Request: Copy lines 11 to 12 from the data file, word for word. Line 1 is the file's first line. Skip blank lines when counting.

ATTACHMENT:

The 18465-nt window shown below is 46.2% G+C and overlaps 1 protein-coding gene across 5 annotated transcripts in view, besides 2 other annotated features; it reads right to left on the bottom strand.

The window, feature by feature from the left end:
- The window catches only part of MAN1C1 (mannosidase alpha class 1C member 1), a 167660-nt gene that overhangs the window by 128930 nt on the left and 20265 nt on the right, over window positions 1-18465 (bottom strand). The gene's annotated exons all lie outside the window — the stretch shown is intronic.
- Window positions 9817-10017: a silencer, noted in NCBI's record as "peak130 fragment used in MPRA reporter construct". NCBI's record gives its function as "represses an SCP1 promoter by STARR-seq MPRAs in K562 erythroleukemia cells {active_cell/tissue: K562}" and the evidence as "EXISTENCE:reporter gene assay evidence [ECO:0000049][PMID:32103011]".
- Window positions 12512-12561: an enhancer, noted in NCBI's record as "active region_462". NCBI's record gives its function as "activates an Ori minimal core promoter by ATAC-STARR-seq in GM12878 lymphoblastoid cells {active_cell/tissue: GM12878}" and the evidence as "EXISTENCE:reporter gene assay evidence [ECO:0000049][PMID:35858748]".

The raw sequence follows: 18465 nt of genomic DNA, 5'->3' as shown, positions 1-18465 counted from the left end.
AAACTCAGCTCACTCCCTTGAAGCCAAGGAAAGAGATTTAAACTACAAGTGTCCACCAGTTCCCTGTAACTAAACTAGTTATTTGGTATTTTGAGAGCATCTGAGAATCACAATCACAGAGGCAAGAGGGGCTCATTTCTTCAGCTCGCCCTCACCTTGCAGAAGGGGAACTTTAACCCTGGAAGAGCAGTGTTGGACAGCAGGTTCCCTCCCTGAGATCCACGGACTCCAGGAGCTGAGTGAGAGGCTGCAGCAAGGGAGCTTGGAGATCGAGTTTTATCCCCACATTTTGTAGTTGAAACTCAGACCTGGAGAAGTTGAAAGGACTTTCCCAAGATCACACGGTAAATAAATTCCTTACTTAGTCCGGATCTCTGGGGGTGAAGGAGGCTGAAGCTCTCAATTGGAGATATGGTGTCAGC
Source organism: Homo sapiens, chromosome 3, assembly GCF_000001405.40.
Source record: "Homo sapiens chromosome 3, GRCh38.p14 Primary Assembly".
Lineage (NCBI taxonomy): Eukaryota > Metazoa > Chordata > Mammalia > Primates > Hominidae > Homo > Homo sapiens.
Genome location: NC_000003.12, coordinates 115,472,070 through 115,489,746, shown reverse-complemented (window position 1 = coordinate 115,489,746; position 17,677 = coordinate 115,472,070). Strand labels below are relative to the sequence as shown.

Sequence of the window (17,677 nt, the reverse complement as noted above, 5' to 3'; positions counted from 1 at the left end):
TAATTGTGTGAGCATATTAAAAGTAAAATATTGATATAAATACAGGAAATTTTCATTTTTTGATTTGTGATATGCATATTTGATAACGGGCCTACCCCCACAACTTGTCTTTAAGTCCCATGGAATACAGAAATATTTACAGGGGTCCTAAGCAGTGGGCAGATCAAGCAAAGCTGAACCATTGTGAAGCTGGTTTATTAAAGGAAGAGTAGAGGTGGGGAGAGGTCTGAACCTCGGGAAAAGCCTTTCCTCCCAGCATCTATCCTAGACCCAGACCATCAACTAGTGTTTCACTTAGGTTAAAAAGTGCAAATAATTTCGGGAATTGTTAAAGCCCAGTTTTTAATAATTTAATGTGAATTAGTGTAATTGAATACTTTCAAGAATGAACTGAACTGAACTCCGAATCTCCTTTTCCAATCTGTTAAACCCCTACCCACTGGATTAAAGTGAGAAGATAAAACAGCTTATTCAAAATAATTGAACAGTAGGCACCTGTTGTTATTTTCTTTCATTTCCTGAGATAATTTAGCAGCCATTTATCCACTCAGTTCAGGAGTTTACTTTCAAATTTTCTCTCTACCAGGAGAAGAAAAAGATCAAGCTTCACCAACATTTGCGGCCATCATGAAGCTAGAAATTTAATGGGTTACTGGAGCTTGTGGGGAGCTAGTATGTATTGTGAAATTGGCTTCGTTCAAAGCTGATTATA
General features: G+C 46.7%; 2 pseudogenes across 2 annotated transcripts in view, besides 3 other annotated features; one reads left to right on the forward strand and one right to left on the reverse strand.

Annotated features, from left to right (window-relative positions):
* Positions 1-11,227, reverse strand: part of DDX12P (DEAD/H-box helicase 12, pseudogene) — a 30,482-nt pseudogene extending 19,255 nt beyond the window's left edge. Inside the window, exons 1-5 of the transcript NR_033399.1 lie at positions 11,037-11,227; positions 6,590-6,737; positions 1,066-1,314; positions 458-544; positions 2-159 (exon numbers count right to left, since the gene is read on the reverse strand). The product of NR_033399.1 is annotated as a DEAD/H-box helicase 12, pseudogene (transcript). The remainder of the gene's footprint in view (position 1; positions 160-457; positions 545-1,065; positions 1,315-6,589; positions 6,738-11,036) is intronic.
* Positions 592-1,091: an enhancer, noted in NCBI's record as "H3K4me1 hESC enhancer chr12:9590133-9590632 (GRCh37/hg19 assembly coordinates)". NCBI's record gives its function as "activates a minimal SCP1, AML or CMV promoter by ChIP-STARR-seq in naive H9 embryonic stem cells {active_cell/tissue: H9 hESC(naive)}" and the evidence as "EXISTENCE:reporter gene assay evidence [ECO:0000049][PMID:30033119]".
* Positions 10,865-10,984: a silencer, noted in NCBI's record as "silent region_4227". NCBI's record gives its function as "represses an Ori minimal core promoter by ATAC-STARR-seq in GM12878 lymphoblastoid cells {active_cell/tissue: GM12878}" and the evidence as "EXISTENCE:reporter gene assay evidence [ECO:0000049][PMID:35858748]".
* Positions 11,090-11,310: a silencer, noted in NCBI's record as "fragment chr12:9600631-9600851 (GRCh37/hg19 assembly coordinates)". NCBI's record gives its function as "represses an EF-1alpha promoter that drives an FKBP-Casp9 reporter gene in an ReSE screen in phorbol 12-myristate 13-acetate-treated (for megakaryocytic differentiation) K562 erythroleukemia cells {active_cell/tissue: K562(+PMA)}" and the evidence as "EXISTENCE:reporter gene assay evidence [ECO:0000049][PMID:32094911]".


Genome location: NC_000003.12, coordinates 115,472,070 through 115,489,746, shown reverse-complemented (window position 1 = coordinate 115,489,746; position 17,677 = coordinate 115,472,070). Strand labels below are relative to the sequence as shown.

Sequence of the window (17,677 nt, the reverse complement as noted above, 5' to 3'; positions counted from 1 at the left end):